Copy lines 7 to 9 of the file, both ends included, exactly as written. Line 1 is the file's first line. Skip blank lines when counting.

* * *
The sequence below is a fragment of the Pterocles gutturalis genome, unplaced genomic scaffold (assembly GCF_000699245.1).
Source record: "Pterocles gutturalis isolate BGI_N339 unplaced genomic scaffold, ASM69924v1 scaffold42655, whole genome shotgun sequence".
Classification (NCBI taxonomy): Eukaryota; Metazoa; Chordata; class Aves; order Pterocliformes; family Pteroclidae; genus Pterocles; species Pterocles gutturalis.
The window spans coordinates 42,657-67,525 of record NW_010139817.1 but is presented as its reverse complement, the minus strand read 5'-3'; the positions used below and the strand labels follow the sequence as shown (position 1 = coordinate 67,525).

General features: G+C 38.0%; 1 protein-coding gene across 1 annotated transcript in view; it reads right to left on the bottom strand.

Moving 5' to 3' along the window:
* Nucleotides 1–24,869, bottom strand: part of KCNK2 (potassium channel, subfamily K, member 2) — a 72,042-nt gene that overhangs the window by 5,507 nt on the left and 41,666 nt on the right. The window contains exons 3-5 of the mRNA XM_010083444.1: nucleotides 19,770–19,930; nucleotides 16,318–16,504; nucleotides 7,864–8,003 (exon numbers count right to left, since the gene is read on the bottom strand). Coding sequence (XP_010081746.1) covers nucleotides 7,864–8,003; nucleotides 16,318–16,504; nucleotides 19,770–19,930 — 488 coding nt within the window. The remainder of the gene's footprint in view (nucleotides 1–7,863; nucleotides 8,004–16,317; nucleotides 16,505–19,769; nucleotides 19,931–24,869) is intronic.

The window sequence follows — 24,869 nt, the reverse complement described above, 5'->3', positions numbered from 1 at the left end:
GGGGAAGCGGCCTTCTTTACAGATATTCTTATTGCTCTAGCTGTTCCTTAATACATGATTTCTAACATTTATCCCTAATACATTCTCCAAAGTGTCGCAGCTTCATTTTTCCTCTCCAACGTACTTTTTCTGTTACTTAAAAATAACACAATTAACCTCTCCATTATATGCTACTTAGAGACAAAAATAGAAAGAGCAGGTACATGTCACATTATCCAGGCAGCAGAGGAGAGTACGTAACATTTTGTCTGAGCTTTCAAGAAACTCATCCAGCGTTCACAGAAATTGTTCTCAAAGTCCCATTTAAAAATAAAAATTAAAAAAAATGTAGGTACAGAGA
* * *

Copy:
* Nucleotides 1–24,869, bottom strand: part of KCNK2 (potassium channel, subfamily K, member 2) — a 72,042-nt gene that overhangs the window by 5,507 nt on the left and 41,666 nt on the right. The window contains exons 3-5 of the mRNA XM_010083444.1: nucleotides 19,770–19,930; nucleotides 16,318–16,504; nucleotides 7,864–8,003 (exon numbers count right to left, since the gene is read on the bottom strand). Coding sequence (XP_010081746.1) covers nucleotides 7,864–8,003; nucleotides 16,318–16,504; nucleotides 19,770–19,930 — 488 coding nt within the window. The remainder of the gene's footprint in view (nucleotides 1–7,863; nucleotides 8,004–16,317; nucleotides 16,505–19,769; nucleotides 19,931–24,869) is intronic.

The window sequence follows — 24,869 nt, the reverse complement described above, 5'->3', positions numbered from 1 at the left end:
GGGGAAGCGGCCTTCTTTACAGATATTCTTATTGCTCTAGCTGTTCCTTAATACATGATTTCTAACATTTATCCCTAATACATTCTCCAAAGTGTCGCAGCTTCATTTTTCCTCTCCAACGTACTTTTTCTGTTACTTAAAAATAACACAATTAACCTCTCCATTATATGCTACTTAGAGACAAAAATAGAAAGAGCAGGTACATGTCACATTATCCAGGCAGCAGAGGAGAGTACGTAACATTTTGTCTGAGCTTTCAAGAAACTCATCCAGCGTTCACAGAAATTGTTCTCAAAGTCCCATTTAAAAATAAAAATTAAAAAAAATGTAGGTACAGAGA